The pivoted latch includes a rectangular opening adjacent the unpivoted end which is engaged by the locking bolt when the latch is seated within the notch of the latch stop. With the spring-biased locking bolt engaging the rectangular opening of the latch stop, the pivoted latch may not be disengaged from the latch stop. Thus, it is impossible for the pivoted latch to be manipulated to an open position from the outside of the doorway.
In order to disengage the latch from the notch of the latch stop, it is necessary to pull the locking bolt, retracting it from the rectangular opening of the latch. Thereafter, the latch may be rotated and disengaged from the latch stop so that the door may be opened.
Referring now in detail to the drawings, the reference numeral l0 denotes a safety door lock constructed in accordance with and embodying the invention. Said lock is formed of two interengageable sections, one of which includes a pivoted latch 12 mounted to a supporting latch plate 14 which is to be affixed to the interior surface of a door adjacent an edge thereof.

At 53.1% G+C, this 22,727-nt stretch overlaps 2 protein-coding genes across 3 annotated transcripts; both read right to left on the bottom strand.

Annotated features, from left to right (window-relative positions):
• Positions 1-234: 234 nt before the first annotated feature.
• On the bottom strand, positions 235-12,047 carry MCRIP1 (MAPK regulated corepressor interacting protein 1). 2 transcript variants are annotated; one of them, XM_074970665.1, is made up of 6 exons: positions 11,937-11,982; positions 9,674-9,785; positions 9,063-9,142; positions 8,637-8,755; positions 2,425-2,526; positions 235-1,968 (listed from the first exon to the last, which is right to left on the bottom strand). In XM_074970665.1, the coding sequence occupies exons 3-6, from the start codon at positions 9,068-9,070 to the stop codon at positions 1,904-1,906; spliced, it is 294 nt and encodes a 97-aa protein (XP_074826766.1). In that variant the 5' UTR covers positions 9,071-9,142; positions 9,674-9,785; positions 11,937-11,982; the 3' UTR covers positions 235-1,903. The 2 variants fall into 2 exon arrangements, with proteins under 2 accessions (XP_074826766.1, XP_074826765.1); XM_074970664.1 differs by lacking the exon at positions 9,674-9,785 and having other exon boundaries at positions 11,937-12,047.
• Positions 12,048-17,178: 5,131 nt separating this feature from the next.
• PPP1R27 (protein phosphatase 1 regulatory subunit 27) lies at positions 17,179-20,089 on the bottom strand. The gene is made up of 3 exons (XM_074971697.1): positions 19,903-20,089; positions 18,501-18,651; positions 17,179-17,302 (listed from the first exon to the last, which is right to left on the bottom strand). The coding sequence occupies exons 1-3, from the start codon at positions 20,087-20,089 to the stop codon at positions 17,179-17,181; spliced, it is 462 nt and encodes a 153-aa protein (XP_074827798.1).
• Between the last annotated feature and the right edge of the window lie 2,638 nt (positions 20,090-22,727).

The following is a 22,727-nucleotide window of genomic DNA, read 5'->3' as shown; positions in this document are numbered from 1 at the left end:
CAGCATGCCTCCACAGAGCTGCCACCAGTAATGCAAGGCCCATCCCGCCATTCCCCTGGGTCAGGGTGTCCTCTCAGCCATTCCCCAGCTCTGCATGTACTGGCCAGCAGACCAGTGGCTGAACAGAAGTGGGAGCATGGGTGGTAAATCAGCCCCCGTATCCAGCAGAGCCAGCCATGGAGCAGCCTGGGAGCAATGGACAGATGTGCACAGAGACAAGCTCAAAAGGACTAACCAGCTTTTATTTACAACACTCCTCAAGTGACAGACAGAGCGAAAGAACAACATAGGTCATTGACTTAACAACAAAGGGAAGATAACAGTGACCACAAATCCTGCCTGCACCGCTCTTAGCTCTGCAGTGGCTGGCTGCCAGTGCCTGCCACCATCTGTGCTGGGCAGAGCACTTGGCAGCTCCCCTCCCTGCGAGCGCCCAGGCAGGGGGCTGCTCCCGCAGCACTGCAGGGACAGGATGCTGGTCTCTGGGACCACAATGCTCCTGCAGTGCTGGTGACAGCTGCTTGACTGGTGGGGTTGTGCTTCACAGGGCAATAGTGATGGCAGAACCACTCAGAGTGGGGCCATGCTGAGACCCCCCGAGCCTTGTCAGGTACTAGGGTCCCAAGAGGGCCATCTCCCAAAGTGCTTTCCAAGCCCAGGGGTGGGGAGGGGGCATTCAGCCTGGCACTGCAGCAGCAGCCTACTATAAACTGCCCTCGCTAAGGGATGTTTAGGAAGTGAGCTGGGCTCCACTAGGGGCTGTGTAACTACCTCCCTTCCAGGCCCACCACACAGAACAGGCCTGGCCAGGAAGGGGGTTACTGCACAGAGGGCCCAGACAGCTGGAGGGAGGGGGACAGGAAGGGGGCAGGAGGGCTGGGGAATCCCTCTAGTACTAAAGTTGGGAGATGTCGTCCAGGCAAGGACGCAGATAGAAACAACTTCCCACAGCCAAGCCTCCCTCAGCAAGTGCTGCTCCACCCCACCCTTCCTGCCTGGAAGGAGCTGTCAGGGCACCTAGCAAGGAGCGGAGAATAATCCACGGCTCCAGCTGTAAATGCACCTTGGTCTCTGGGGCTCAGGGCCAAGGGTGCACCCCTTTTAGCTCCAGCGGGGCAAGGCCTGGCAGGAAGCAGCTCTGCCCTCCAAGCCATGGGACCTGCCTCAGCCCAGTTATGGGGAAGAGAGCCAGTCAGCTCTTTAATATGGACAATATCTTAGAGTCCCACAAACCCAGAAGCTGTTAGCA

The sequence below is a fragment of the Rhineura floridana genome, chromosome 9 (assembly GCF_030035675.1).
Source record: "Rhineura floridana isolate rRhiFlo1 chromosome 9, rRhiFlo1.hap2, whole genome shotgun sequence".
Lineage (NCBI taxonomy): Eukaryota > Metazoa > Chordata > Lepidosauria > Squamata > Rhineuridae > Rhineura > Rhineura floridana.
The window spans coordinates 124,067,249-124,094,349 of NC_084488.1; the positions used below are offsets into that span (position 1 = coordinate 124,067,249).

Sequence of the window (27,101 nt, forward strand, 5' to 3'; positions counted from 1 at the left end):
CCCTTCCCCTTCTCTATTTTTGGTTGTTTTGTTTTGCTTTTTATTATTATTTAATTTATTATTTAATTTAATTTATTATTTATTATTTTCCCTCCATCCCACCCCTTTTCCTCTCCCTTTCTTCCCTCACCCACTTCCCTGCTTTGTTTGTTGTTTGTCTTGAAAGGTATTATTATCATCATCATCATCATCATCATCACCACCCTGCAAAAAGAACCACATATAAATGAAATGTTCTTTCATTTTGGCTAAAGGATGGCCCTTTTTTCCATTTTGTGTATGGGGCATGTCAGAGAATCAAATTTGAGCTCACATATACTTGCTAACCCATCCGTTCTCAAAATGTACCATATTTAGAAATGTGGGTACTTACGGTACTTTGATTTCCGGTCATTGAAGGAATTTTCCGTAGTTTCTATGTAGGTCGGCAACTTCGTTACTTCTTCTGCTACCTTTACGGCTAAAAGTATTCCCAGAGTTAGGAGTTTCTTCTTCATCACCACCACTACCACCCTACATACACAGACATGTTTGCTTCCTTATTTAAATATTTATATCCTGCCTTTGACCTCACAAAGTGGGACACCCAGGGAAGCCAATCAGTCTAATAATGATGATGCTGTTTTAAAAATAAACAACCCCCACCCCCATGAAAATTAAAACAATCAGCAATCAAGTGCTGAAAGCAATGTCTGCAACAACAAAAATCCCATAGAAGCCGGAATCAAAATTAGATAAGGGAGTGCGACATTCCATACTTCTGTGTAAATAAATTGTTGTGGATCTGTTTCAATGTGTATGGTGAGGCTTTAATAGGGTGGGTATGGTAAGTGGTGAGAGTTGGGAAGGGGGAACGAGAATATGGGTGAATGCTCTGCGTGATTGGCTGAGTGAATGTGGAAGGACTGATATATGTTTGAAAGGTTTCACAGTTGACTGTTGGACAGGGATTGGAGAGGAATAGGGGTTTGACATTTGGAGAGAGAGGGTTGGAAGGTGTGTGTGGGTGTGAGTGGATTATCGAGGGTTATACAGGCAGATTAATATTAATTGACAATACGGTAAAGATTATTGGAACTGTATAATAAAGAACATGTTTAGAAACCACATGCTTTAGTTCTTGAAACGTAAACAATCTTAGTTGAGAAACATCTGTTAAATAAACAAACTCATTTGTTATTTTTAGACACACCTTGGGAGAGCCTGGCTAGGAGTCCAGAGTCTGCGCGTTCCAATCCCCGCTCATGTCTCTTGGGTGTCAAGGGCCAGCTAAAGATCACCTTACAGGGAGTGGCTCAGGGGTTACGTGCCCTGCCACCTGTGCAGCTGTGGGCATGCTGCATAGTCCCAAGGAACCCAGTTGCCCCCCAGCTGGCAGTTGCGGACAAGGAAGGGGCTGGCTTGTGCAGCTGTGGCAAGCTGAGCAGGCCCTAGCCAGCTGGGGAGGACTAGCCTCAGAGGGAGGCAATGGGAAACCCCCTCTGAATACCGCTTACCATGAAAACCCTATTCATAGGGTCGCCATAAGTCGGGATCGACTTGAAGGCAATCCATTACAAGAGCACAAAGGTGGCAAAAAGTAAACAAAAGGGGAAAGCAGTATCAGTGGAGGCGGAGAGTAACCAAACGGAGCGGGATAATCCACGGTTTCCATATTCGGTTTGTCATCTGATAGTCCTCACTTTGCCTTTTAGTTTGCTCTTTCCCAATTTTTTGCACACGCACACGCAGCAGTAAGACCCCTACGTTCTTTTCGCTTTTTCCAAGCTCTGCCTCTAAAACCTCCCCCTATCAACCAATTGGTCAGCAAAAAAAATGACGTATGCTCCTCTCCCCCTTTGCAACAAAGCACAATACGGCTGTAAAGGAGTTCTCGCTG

The second section includes a latch stop 16 which is secured to a supporting plate 18. The latch stop supporting plate 18 is mounted to the door molding in alignment with the latch plate 14 of the pivoted latch 12. The distance between the mounted supporting plates, when the door is closed, is such that the pivoted latch 12 may bridge therebetween. knob The pivoted latch 12 is constructed, preferably of metal bar stock, and is of a generally rectangular shape. There may be included, along the upper and lower edges, various shoulders or indentations for design purposes. Adjacent the end from which the latch 12 is pivotally mounted, is a circular opening 20. Through this opening 20 a rivet 22 having an enlarged head 23 is inserted, said rivet 22 serving to secure the latch 12 to the latch plate 14. The rivet 22 also passes through an opening 24 in the latch plate 14. The opening 24 is at or slightly above the approximate center of the latch plate 14. Between the latch plate 14 and the latch 12 is a spacing panel 26. The panel 26 also has an opening through which the rivet 22 passes and the end of the rivet 22 is peened to form a conventional retaining head at the rear surface of the latch plate 14.